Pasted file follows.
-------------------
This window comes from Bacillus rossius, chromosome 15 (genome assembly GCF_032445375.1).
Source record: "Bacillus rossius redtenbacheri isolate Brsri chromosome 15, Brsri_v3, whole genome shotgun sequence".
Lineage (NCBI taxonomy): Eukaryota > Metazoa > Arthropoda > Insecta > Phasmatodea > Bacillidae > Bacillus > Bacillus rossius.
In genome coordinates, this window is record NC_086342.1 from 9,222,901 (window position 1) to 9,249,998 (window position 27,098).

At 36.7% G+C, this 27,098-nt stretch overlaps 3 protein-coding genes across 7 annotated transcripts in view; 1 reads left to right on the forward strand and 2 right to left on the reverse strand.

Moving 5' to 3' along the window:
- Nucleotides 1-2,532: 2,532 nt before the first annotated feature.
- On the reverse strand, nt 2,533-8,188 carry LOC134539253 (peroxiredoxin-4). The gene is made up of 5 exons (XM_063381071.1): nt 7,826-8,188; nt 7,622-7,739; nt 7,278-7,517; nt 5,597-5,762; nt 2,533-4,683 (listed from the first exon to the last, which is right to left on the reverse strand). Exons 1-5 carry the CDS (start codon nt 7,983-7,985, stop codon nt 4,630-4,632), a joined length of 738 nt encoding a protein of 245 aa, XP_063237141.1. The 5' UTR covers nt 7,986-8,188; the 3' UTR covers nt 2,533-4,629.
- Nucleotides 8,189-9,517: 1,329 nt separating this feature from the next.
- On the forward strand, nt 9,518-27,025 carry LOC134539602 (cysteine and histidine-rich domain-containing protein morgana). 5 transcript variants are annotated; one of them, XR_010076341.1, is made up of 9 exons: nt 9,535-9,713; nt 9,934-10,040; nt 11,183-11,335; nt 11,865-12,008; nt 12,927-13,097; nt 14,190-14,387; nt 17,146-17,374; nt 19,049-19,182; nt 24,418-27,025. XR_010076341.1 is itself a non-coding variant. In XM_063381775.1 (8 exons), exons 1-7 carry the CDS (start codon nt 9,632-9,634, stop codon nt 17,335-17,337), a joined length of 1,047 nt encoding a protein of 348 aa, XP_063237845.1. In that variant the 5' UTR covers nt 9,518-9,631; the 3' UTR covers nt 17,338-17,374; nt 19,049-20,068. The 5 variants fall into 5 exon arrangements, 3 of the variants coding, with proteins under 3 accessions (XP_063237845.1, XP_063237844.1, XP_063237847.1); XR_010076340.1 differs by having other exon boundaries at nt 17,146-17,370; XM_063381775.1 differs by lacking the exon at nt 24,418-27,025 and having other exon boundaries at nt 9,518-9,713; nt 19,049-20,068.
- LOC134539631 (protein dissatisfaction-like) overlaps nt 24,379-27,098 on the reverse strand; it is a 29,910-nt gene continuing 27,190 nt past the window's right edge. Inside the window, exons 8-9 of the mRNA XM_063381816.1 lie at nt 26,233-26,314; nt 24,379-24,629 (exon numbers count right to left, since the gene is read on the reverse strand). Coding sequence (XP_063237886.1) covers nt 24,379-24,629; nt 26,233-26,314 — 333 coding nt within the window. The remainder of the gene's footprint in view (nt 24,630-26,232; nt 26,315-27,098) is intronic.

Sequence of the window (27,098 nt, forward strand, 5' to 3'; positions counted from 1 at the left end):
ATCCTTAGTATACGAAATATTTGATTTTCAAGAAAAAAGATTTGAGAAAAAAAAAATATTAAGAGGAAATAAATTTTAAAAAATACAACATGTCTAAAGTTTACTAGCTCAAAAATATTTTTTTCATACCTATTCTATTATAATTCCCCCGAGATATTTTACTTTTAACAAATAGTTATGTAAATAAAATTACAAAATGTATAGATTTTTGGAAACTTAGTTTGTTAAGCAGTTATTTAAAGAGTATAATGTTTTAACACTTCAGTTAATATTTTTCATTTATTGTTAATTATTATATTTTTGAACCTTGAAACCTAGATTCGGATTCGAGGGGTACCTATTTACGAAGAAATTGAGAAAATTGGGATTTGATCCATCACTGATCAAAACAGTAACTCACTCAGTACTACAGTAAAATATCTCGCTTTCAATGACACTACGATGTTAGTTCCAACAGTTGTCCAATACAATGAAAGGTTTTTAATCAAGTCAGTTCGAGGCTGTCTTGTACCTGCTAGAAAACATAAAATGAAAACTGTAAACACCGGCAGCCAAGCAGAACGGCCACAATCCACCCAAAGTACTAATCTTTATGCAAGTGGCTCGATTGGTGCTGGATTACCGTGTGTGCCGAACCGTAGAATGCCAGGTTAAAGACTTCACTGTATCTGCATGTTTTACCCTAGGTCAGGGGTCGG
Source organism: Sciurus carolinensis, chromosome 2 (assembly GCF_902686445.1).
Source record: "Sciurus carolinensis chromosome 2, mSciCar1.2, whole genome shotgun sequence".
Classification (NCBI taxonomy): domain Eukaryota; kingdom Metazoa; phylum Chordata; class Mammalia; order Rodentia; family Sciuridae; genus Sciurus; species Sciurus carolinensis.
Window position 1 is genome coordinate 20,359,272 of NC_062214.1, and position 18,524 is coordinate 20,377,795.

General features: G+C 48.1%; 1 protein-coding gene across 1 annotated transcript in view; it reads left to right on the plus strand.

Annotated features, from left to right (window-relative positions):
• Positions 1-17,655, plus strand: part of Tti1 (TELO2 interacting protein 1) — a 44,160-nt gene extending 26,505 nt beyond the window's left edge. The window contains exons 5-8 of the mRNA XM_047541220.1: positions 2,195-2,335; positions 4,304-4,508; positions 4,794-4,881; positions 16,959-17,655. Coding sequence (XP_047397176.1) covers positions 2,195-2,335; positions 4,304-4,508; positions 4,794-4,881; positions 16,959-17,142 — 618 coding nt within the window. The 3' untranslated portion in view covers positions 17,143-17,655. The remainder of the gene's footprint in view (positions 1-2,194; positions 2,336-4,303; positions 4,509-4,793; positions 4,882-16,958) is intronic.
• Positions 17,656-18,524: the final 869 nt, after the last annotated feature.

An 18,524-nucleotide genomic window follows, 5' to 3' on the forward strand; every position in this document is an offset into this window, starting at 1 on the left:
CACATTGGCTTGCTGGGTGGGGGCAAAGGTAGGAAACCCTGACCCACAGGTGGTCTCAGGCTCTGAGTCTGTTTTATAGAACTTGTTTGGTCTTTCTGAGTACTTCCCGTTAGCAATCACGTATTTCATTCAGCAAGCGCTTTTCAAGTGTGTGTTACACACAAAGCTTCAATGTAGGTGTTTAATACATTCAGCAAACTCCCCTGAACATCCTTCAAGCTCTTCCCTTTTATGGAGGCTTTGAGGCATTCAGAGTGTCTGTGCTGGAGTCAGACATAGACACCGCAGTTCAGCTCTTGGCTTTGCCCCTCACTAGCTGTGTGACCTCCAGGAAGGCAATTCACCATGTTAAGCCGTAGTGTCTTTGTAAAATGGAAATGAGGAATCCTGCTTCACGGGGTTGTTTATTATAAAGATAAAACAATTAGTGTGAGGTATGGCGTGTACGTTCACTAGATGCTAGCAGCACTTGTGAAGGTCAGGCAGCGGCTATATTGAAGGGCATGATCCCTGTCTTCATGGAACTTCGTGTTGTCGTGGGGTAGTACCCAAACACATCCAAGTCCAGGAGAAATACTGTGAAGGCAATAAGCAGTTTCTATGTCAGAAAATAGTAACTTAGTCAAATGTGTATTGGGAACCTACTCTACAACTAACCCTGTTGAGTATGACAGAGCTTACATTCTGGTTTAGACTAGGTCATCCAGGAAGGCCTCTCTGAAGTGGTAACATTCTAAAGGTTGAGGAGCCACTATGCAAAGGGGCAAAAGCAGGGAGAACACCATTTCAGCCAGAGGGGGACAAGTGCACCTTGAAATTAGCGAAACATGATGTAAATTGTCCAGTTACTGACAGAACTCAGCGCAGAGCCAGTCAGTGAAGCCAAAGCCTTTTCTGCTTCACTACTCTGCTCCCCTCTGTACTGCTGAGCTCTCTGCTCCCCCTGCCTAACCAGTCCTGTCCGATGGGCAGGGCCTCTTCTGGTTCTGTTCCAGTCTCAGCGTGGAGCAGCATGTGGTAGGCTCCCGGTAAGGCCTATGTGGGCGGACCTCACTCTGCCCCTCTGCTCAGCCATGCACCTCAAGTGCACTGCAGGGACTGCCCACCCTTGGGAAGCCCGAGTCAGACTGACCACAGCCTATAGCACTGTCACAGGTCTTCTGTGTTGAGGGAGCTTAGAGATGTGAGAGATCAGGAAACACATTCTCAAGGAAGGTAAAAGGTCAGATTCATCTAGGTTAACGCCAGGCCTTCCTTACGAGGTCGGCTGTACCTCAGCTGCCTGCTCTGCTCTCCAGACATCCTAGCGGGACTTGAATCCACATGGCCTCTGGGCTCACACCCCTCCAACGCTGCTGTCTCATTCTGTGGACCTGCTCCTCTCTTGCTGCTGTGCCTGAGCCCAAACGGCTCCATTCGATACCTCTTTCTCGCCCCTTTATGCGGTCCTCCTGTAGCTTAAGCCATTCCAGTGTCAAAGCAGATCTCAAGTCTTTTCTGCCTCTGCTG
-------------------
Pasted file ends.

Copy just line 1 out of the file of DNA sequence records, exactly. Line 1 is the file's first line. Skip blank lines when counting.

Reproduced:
This window comes from Bacillus rossius, chromosome 15 (genome assembly GCF_032445375.1).